– Tablo: An interesting platform that is something of a mix between JukePop and other distribution platforms. You can publish online to Tablo immediately, though here there is no vetting process or quality control. What you post is then available to be commented on by chapter or section and it’s easy to track how many views the work is getting whether through its site or App. Additionally you can publish online to Amazon and Apple if the book is ready in its current form. Tablo uses its online editor to do most of the writing, so pasting from an external document is required. Content can be separated into chapters and you can upload a custom book cover.

– TextNovel: With a focus on hyper-short content, TextNovel is a niche market that nevertheless can allow for direct online publishing of larger works as well. Whether on its site or App you can browse through stories based on genres and length, or just look at those that are recently updated. It has a very basic system for uploading and content management, and people can comment and vote on your work to rank it in listings. There are no external publishing capabilities so far, but it could be a useful place for alternate stories of a flashfiction fashion that add in to larger works.

– WattPad: Very similar to JukePop with a seemingly larger userbase, but there is no content vetting and the large userbase can make it harder to stand out. That potential userbase can be useful for garnering more views, and the chapters can be voted on and tracked per viewcount. The App for WattPad provides editing capabilities as well which can be useful for mobile fixes and on-the-go interaction with readers. WattPad also comes with an extensive forum / community capability and hosts site-wide contests to promote users.

– Others: Many of the above sites will distribute to other places like ScribD or FlipKart. These sites offer similar services and capabilities, so this is by no means an exhaustive list. I will add more as I use and research them more. Additionally, smaller publishing companies sometimes have websites that are specific to certain subjects are geographical locations. Those can be ways to break into publishing from a more unique or localized angle.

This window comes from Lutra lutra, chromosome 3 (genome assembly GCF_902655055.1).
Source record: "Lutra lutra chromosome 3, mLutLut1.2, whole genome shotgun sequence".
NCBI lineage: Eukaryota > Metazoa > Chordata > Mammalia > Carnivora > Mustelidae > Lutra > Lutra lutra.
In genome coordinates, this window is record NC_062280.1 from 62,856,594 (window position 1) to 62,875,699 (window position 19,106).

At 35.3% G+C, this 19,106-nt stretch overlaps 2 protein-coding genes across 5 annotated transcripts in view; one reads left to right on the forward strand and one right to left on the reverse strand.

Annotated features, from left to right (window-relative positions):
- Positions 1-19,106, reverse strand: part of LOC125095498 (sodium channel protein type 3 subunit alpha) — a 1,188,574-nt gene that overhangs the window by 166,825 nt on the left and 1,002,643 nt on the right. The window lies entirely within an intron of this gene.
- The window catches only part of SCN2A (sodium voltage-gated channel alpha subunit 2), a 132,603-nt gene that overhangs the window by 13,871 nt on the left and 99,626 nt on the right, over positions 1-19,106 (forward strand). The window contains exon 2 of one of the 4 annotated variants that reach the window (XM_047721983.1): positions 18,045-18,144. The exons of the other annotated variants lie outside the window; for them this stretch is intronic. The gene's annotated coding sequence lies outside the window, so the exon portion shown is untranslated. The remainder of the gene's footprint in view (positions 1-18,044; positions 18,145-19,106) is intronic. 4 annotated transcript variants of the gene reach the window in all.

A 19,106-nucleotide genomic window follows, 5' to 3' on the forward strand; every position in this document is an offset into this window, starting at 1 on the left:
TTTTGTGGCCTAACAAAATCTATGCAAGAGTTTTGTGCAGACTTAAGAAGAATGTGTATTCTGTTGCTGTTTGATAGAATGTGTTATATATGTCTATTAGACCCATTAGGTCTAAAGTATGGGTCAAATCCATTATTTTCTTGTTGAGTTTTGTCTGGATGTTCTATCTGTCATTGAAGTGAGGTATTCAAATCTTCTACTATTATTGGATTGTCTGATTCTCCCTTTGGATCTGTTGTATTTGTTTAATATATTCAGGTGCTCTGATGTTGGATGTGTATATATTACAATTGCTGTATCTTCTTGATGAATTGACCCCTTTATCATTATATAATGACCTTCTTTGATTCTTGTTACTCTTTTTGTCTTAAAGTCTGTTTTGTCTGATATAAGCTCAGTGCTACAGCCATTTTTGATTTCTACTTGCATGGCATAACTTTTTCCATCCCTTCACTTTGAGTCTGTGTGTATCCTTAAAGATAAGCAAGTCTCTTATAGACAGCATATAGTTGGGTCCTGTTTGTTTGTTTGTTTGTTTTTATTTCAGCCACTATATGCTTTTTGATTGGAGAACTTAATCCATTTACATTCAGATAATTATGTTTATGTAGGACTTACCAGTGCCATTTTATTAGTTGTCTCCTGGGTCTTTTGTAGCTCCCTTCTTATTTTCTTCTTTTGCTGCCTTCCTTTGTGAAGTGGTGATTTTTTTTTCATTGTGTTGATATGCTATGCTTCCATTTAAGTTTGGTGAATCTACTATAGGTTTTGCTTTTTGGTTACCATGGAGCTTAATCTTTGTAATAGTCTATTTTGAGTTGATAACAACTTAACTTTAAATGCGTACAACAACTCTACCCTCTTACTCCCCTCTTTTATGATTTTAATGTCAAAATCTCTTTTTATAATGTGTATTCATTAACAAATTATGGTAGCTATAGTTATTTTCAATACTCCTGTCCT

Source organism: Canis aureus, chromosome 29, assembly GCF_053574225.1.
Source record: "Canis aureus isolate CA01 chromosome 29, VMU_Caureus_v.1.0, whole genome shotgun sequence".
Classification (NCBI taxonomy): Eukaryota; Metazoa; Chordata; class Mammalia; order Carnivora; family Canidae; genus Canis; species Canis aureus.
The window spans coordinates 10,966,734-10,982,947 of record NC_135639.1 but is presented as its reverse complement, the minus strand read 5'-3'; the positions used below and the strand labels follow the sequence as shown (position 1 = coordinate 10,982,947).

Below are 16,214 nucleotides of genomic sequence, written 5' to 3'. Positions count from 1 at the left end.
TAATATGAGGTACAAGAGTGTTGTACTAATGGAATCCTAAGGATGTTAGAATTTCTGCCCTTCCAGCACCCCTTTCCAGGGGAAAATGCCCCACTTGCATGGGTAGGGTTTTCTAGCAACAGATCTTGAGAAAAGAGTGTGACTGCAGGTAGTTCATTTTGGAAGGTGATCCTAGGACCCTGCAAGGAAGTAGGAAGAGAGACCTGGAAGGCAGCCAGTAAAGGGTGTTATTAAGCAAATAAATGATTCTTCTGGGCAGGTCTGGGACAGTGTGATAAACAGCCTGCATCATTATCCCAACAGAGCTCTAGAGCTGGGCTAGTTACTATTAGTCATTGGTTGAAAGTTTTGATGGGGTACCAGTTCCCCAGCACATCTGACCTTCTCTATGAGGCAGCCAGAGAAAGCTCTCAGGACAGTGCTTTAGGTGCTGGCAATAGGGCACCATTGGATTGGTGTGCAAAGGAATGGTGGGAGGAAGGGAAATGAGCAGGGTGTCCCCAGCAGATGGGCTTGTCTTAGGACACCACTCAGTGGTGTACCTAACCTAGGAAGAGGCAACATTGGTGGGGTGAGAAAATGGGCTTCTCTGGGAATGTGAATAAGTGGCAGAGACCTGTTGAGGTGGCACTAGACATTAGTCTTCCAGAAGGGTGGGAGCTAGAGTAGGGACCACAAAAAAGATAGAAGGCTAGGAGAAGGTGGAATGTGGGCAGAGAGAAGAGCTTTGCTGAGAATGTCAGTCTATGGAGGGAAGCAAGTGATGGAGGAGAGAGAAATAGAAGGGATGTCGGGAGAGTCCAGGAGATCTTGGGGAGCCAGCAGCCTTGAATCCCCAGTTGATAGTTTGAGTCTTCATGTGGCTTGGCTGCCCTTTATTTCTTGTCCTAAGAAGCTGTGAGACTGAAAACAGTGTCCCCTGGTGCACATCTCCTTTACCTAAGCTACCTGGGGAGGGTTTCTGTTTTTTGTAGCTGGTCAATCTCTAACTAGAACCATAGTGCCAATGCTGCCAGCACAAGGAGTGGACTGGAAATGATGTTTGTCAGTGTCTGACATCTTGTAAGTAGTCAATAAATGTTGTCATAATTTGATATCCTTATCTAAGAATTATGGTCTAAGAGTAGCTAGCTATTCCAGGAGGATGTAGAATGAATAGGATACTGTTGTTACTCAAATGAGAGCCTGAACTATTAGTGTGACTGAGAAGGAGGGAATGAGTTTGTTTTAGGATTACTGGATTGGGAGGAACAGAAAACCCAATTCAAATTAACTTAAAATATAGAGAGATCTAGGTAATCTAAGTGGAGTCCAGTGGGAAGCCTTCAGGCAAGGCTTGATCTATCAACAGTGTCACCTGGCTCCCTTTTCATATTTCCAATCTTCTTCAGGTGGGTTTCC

Overview

Site ISBN Downloads Stores Libraries Comments App Royalty
Amazon KDP No Yes 1 No Yes Yes 35-70%
BookRix Yes Yes 7 No Yes No 70%
Channillo No No 0 No Yes No 80%
CreateSpace Yes Yes ~5 Yes No No 30-80%
Draft2Digital Yes Yes 6 No No No 75-80%
FictionPress No Yes 0 No Yes Yes N/A
JukePop No No 0 Yes Yes Yes N/A
Lulu Yes Yes ~6 No No No 80%
Personal Website No Yes 0 No Yes No 100%
Serial Teller No No 0 No Yes No N/A
SmashWords Yes Yes 13 Yes Yes No 85%
Tablo Yes Yes 3 No Yes Yes 40-70%
TextNovel No No 0 No Yes Yes N/A
WattPad No No 0 No Yes Yes N/A
*Note: Royalties may be after distribution or site-specific fees

Listing Services

Though not publishers themselves, there are also serial and fiction listing services available around the web. The following sites provide a sort of web-fiction directory that can include any combination of the above publishing platforms:

– EpiGuide: A forum-based listing of web-based fiction, primarily serials, where users update listings or just talk about writing.

– Goodreads Web Fiction: A Goodreads-based community of people that have web serials, web fiction, or follow stories that are updated online.

– Muse’s Success: A wiki-based listing of web fiction and serials that is privately operated and maintained by the users.

– Reddit Web Fiction: A sub-Reddit that is dedicated to the discussion and sharing of web fiction and serials.

– Tuesday Serial: A weekly listing of active web fiction and serials. Users must submit their story updates weekly to be listed when the next update is published.

– Web Fiction Guide: One of the largest listings of web fiction and serials with a core community group and a voting-based and rating-based advertisement method of showcasing serials.

Bottom Line

All of these sites don’t guarantee any kind of success or that anyone will notice the work you provide. Many are flooded daily with more and more work from thousands of writers. Benefits between sites is largely based on what the creator needs or personal preference. Each of the sites lets the author keep their rights and allows you to remove the work at a later date if needed. The main potential negative to any of these is that it may limit your ability to publish traditionally; most traditional companies want to be sole source and don’t want work that’s previously or self-published.

That said, building a following and audience can certainly be attractive. Additionally, though not all of these sites have a direct commission or funding system, modern creators can use sites like Patreon to make any platform profitable. The key consideration must always be what the creator wants from their own creative process.

-J.A.